I was bursting with curiosity the entire time at work the next day. I couldn’t imagine what was so special about the plan that it would require me to be there to pick her up. As I waited outside of the school for her, I started to worry that she was somehow going to make things worse for herself. I was overcome with hysterics, though, as I saw a kid walk out of the school, totally decked out in a tailor-made cheetah costume.
I instantly knew that it was Sarah. Many kids were looking at her curiously, but most shocking to me, were the kids that were walking with her. They were the predators, the torturers, and the source of my best friend’s pain and suffering. They weren’t belittling her this time, but laughing with her. One boy—I recognized from Sarah’s vivid descriptions as the cruelest of the lot—patted her on the back, commenting “You’re freaking’ hilarious!!” He walked away, but not before reminding her that he would see her the next day at school.
Sarah took of her mask, revealing her real “Cheetah” markings. The swarm of kids around her became larger. They were asking her questions, inviting her places, and most importantly, trying to be her friend. I could barely see her face, but what I saw was the largest smile possible. She walked up to the Mustang, her face beaming. She had done it. She had taken care of the problem, and had not said even one harsh word to anyone there.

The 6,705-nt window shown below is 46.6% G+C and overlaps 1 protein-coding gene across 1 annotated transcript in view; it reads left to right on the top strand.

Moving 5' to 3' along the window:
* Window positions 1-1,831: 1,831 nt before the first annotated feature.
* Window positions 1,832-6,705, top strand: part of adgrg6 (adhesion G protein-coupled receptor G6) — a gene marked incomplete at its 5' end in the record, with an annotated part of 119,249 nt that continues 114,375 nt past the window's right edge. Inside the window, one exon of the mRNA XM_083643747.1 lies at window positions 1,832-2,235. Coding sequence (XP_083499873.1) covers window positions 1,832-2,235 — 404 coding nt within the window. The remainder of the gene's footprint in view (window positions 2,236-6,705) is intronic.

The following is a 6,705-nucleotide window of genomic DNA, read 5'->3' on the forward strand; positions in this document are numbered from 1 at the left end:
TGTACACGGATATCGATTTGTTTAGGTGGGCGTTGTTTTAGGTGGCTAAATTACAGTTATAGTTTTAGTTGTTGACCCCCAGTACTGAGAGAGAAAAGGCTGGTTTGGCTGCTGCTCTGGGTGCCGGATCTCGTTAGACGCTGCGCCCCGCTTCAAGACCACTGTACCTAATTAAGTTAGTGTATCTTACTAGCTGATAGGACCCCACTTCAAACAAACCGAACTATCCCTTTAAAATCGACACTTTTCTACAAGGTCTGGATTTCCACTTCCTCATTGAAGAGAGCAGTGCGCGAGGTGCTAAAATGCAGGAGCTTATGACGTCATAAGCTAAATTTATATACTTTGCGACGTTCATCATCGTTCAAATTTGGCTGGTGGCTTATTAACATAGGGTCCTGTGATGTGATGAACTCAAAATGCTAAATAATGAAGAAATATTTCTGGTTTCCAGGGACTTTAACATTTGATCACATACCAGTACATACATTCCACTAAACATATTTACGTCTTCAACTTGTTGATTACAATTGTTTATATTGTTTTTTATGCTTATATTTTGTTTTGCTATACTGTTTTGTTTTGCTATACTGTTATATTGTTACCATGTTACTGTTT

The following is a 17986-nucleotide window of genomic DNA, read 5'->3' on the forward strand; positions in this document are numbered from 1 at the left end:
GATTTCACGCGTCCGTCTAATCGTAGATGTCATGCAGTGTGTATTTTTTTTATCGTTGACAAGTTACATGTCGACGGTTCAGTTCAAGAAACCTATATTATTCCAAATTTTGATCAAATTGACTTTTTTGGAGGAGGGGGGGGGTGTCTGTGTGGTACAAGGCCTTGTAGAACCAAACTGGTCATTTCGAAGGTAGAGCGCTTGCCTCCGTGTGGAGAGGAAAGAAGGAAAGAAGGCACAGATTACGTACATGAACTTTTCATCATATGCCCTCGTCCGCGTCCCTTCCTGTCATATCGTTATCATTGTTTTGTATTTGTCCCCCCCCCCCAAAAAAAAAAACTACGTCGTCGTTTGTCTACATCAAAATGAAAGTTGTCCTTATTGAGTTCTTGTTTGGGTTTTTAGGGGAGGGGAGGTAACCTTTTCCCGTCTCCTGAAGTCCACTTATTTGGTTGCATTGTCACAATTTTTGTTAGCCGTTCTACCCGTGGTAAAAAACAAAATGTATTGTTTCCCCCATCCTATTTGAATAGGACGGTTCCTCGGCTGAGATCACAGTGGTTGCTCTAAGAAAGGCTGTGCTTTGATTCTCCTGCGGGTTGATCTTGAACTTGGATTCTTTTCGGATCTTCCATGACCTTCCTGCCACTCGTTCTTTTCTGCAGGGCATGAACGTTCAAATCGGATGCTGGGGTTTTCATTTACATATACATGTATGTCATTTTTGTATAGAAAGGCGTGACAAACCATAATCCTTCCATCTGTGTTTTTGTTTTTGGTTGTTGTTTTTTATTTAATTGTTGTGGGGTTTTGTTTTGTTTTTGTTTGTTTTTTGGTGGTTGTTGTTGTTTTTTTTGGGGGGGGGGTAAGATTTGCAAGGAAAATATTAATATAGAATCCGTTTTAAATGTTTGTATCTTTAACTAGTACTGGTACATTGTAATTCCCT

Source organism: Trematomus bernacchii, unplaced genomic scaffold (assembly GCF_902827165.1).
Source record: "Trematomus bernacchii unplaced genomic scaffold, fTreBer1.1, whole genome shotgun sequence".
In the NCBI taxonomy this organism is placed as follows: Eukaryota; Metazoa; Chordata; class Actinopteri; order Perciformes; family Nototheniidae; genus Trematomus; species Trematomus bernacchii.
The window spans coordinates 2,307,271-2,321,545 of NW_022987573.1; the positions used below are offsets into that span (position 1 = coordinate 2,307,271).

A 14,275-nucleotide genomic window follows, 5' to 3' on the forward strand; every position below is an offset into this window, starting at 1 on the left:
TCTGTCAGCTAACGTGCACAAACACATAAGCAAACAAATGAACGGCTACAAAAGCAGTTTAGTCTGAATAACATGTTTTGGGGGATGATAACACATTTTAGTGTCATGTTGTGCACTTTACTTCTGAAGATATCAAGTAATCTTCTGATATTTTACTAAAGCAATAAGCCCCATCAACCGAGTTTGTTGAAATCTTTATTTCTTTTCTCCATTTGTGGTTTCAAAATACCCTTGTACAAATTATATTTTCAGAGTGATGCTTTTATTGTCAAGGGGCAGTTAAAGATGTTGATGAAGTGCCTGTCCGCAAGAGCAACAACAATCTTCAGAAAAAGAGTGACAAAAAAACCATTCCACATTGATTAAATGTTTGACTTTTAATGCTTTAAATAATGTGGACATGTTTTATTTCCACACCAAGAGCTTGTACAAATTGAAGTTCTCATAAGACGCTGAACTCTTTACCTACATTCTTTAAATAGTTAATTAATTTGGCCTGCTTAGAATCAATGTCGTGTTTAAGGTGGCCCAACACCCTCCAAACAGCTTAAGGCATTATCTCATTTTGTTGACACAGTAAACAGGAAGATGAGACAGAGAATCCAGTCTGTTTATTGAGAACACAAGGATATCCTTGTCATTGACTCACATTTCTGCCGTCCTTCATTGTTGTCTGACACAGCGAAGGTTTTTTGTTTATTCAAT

She hopped into the Mustang, and started rambling, “It was so great! They didn’t get it at first, but then they started laughing. I knew that they weren’t laughing at me though. I just knew it! I could tell that they were laughing because I had beaten them. I can’t believe it!” She was ecstatic, and I felt nothing but relief. I knew that, for the most part, she would now be fine at school. Her peers had realized that she was good enough for their group. She had, in turn, given them the chance to be her friend, and they had gladly accepted the offer. I was proud about the way that she had handled the situation, and I found a new respect for her.
Even today, Sarah turns anything bad that happens into something to her advantage. She now has a nickname for life. Her birthday was last week, and my friends and I put an ad in the local newspaper stating: ‘Happy Birthday to our favorite Cheetah!’ There is a small, stuffed cheetah nestled on the top of her dashboard in her car. Her e-mail address begins with Cheetah. Most important, she now thinks of her freckles as beauty marks that make her unique, instead of a wicked curse bestowed upon her.
After watching her work magic on her former enemies that day, I realized something. I wish that I had approached bullies or other problems in the same manner that Sarah had. She chose to humor, and I chose to fight with harsh words. She made friends, while I made enemies. She had turned a bad situation into a good one, where as I, overall, had only made situations worse. Since that day, I have made a point not to fight, but to turn scenarios so that they work the way that I want. It’s not easy, but it has gone great so far and it makes for a much more positive way to look at everything.